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PHIL KREVELD: kVA demand costs money

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32Modern revenue metering measures harmonic kVA demand in addition to reactive demand. Phil Kreveld sees a business opportunity for contractors.

The transmission and distribution networks are under strain due to kVA demand.

Harmonics add to the reactive load, resulting in wider adoption of kVA demand tariffs.

Modern metering measures total demand including harmonics – think of it as kVA caused by the power factor we all know, plus a lot of expensive ‘froth’ on top.

In the old days, kVA was measured by tri-vector meters, and kVArs by a power meter using a 90-degree phase shifter. These were basically electro-dynamic meters – cousins of the Ferranti spinning disk kilowatt/hour meters still seen in older homes.

Old-style kVA demand metering cannot respond to harmonics, with the possible exception of the third. Electronic meters do respond to harmonics. In essence they are sampling meters.

Let’s assume that a 50Hz current is sampled 100 times during the 20 millisecond period. The maximum harmonic to be measured will be the fiftieth.

The lower the power factor, the higher the kVA. With power companies adopting kVA demand tariffs across Australia, there is increasing demand for power factor correction.

But that is not all. Harmonics are lowering the power factor even more. In short, installing a capacitor bank to correct power factor is probably doing half the job at best.

Figure 1 illustrates total kVA demand. The red triangle is one you have seen many times. The kilowatts and the kVAr (reactive) are at right angles. The green triangle shows the kVA due to current harmonics sitting on top of the red one. Total kVA is the thick green line – measured by sampling meters.

Years ago there were harmonics, but the level was much less than today. We had the third due to transformers, welders and arc lamps, but nothing like the situation today with power electronics such as variable-speed drives, IT, electronic ballasts and LEDs.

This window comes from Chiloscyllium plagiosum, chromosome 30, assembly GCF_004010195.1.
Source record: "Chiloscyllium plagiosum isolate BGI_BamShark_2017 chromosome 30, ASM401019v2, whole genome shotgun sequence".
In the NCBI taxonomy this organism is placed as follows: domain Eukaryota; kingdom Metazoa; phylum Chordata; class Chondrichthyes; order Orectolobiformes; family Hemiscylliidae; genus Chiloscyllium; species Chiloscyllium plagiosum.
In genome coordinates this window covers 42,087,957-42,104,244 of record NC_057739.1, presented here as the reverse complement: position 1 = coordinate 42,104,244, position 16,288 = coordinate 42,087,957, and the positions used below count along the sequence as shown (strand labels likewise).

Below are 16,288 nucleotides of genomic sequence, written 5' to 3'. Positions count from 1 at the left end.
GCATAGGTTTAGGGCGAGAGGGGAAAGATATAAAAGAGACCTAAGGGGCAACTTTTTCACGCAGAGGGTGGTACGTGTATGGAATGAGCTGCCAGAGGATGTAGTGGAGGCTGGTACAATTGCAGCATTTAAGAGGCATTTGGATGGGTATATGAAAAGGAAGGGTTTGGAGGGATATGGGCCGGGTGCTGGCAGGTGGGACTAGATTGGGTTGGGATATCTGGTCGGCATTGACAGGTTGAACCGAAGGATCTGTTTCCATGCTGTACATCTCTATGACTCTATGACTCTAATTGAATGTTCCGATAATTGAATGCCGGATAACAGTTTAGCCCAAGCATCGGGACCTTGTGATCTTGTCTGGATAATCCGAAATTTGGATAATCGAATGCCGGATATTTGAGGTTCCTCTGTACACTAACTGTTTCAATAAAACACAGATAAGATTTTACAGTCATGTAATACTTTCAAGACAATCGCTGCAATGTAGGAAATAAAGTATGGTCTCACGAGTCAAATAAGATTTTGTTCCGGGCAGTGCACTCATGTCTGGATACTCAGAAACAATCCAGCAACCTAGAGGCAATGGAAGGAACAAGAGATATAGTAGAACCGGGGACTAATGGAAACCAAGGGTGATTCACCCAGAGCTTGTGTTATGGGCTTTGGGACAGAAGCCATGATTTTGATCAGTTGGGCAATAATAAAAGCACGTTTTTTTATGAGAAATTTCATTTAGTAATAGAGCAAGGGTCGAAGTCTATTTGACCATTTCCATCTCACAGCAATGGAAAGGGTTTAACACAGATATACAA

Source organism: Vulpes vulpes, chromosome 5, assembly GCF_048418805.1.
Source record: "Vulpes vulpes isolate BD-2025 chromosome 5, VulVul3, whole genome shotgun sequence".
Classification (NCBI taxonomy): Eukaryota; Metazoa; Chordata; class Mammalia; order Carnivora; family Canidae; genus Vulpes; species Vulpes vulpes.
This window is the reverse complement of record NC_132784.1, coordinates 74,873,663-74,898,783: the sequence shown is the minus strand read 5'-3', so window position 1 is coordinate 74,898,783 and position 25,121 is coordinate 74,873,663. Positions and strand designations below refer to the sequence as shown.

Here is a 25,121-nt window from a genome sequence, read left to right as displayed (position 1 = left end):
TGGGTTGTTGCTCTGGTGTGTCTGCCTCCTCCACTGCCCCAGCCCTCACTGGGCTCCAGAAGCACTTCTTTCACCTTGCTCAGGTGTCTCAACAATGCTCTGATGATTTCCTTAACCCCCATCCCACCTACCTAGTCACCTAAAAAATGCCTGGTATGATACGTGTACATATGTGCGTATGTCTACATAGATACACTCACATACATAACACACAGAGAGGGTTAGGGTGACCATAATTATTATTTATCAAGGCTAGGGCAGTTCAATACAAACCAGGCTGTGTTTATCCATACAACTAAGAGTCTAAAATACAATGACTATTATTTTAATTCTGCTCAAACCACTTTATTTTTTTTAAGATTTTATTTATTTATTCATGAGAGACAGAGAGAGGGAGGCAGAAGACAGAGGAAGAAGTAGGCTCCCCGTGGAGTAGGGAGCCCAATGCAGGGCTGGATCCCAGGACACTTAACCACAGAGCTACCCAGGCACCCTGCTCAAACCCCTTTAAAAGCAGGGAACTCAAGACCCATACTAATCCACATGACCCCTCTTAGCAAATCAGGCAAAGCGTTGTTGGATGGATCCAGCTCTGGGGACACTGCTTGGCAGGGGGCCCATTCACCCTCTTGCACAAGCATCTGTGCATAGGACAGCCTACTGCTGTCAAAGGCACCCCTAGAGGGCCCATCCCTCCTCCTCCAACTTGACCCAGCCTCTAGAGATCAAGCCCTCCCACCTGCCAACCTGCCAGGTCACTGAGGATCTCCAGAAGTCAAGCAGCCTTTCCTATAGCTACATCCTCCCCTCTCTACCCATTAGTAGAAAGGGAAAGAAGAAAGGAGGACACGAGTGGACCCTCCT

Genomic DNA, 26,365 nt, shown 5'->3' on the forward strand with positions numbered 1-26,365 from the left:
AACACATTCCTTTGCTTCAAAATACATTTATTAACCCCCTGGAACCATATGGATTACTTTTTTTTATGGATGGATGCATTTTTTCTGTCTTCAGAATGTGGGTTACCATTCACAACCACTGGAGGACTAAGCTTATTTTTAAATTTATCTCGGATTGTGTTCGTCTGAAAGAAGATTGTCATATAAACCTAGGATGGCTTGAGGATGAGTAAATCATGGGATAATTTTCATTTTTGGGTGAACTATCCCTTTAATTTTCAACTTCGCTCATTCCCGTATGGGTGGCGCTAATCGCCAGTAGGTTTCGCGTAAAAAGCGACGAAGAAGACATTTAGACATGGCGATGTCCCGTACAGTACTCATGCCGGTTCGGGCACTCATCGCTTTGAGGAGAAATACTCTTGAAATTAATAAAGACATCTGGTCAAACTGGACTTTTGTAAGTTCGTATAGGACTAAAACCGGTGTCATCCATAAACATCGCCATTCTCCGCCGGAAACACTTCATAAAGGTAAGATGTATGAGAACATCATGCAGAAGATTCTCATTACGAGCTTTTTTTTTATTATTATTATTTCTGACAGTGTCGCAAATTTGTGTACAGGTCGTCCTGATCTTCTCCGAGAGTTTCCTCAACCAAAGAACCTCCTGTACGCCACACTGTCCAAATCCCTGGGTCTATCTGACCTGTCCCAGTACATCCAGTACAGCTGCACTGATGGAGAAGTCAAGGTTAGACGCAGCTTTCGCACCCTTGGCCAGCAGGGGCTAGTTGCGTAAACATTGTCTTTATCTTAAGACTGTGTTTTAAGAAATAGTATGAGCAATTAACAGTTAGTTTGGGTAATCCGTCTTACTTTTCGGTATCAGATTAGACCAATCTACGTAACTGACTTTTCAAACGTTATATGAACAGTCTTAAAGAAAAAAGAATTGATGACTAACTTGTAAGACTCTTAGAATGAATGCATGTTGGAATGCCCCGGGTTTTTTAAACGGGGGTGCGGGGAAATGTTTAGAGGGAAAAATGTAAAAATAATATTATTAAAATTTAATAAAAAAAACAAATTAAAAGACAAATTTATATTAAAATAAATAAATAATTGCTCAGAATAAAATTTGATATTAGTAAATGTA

Back then the power factor was affected by motors drawing mainly lagging current. Capacitors provided a sink for lagging currents and, apart from some switching in and out of more or less capacitance, there was nothing else to do for bringing the power factor towards 1.00 – or as near as dammit.

However, things have changed and new technology is being employed. We’ll look at this in the 2016 autumn issue.
The joined-triangle figure illustrating total demand now becomes very important. In many installations the kVArh (harmonic reactive kVA) is much bigger than the kVAr (reactive kVA).

In most installations, current harmonics are the main feature. The term describing the overall harmonic contribution is THDI (total harmonic distortion for current).

THDI is usually given as a percentage of the 50Hz (fundamental) current. So let’s do some maths. The joined-triangle diagram gives rise to the formula:

PFT = PF1 + TDHI2

PFT is the total power factor, which determines the kVA demand. PF is the displacement power factor, which can be increased by using capacitor power factor correction equipment.

33Let’s take a THDI of 50% (a ratio of 0.5) and plug in the numbers with PF being 0.9. The overall power factor is 0.805.

In this installation, with no harmonics present, the demand is kilowatts divided by 0.9. However, with harmonics present, it will be kilowatts divided by 0.805. The demand has gone up 11.8%.

Tariffs around Australia vary a lot, but a realistic example is a kVA charge of about $35 per annum. A consumer using 400 megawatt/hours a year with a power factor of 0.9 could have an increase of about 50kVA, adding $1,800 to the bill.